One person whom Vox heard from signed up for a year-long Tidal music streaming subscription, couldn’t find a number to call, and was finally able to get a refund only after reaching out to the Better Business Bureau and filing a complaint.
Another person can’t find a phone number for Uber to change her phone number from a U.K. one to a U.S. one, so she can’t figure out how to use the app stateside.
Another has been trying unsuccessfully to cancel a magazine subscription for a year and can’t get through on the phone, email, or Twitter. They were recently in New York City, where the magazine is based, and contemplated going to the company’s headquarters but “figured they’d never let me up to talk to someone.”
Bodega did not respond to a request for comment. Tidal and Uber reached out asking for the customers’ information so they could try to address what happened, and Uber said answers to common questions and 24/7 support were available through its app, although there’s no number.
These types of experiences, where there’s no one on the other end of the line, can be harrowing for customers, especially in situations where they’re anxious, explained Michelle Shell, visiting assistant professor of operations and technology management at Boston University’s Questrom School of Business. Research she and Buell have worked on shows that it’s “critically important” for consumers to feel as though they have permission to reach out to customer service in moments of distress.
“Eliminating human contact when people are feeling anxious causes them to be dissatisfied with their own decision-making, even if they’re making good decisions,” Shell said. People really do want to talk to a human being when they’re on edge, or at least have the option to—Shell found that even having a little button to talk to a real agent in a chatbot puts people at ease. “Reintroducing notions of human contact by giving them these options to connect with the company, even if they don’t actually use it, can restore trust.”
In taking away customers’ ability to reach out to an actual person, companies are largely seeing dollar signs. Cutting a call center obviously helps the bottom line. But they may be missing other, less obvious costs as well.
Part of the reason we’re like this is that companies have sort of trained us to be this way. Consumers have learned that being a little extra is often the way to get their way. (This does not give anyone an excuse to have a giant meltdown at a service worker.)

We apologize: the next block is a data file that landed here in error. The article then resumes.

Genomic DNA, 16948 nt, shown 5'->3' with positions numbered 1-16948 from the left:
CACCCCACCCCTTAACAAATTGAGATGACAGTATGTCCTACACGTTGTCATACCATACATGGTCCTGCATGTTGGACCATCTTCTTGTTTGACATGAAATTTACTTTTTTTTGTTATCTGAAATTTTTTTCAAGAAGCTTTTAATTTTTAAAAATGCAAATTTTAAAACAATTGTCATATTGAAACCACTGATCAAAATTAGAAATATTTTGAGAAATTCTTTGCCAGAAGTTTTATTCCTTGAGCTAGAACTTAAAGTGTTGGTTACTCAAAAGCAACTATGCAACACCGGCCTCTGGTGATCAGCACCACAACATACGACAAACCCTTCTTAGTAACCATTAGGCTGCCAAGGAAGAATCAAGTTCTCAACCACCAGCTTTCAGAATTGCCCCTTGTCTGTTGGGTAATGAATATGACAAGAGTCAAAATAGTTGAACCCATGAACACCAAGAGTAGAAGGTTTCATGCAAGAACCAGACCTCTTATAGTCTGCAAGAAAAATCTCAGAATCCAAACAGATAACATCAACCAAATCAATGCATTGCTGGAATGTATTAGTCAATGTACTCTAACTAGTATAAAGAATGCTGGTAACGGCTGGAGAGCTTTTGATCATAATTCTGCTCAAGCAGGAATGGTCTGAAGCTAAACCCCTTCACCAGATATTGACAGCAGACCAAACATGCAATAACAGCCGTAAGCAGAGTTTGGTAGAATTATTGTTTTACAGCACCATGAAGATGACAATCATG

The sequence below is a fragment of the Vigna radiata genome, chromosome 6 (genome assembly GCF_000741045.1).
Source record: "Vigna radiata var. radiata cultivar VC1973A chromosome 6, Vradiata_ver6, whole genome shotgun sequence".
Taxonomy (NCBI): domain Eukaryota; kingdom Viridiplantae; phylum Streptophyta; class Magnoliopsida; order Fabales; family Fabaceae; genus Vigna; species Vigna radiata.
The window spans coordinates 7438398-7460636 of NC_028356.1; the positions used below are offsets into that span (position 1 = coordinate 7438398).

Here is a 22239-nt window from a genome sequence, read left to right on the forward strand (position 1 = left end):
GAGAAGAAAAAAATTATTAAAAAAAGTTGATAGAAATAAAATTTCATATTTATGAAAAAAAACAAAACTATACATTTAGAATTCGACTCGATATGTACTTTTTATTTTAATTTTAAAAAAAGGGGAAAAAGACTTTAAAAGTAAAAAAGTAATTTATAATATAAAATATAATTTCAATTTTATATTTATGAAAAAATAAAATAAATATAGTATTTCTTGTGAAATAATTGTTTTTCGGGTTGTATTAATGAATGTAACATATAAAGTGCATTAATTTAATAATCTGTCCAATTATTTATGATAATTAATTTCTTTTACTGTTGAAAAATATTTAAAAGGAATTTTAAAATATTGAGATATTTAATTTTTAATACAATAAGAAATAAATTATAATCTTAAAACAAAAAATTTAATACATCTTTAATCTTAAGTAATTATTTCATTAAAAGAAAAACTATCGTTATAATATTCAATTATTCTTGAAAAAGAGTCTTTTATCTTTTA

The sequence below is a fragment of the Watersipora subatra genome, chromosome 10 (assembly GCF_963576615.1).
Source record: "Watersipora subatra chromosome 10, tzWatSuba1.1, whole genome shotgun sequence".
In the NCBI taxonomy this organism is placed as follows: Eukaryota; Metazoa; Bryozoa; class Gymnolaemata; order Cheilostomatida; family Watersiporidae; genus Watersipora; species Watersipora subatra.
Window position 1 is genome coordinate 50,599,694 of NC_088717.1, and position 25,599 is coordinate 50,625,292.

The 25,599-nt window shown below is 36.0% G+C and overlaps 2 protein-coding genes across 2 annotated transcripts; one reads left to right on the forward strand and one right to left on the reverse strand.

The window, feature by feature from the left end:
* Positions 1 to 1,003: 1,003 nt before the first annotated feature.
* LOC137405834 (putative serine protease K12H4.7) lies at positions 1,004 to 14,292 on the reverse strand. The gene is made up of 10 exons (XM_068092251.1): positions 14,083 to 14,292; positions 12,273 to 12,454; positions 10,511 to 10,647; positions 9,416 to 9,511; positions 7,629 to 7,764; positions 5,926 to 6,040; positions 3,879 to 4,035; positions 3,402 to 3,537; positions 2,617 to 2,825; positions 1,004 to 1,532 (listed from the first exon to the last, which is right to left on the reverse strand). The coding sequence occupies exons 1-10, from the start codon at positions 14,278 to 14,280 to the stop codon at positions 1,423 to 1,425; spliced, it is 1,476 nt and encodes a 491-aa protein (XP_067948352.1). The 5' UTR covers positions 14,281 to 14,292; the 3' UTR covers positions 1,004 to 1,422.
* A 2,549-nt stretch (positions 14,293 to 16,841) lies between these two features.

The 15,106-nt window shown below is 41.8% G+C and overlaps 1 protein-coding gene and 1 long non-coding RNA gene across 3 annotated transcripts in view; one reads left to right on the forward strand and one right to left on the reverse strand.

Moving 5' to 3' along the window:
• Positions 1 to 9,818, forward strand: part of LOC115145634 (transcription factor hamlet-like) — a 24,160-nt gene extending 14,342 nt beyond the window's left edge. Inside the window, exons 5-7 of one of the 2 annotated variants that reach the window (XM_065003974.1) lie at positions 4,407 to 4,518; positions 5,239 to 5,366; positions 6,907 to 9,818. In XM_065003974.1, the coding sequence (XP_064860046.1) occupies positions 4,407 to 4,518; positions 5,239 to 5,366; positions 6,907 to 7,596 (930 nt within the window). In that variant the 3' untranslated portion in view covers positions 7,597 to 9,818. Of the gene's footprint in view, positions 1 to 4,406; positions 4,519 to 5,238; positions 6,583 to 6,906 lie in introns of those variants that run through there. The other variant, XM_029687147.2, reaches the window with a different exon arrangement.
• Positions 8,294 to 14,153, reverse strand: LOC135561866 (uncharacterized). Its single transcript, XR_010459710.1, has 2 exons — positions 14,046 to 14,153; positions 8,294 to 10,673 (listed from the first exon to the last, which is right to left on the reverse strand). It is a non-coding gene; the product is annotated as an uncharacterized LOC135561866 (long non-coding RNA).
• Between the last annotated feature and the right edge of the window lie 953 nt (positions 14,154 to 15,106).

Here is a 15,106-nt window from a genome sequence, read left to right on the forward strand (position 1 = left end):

“When the experience that we have becomes frustrating, annoying, angering, and it undermines our trust in the organization, it can actually lead us, as customers, to behave in some pretty counterproductive ways from the perspective of the company, where we’re just out for blood. We want our problem solved, but we don’t care what it’s going to take to get us there,” Buell said.
If there is a call option, customers almost immediately ask for a supervisor because they’ve come to believe that’s the way to get their problems solved. They start yelling right off the bat, making life for the worker on the other end of the line—who’s not at fault at all—awful and making it harder to keep and recruit workers going forward.
Emails and chat communications get spicy quickly, and customers issue threats in an attempt to move their issue along. They try to take control by complaining on social media, hoping—often correctly—that an angry tweet will get them some attention.
Companies don’t exactly love the social media complaining, but it’s also less expensive for them to deal with than, again, operating a call center. “It’s almost like a probabilistic game,” Hu said. Say there’s a flight delay and an airline gives out vouchers, but only to the people who complain online—it’s a way to compensate the loudest customers, but not everyone. She said she’s heard anecdotally from social media people that companies sometimes look at how many followers a person has to see how they’ll respond. “If you have a lot of followers, you get better treatment,” she said.
Research contact: @voxdotcom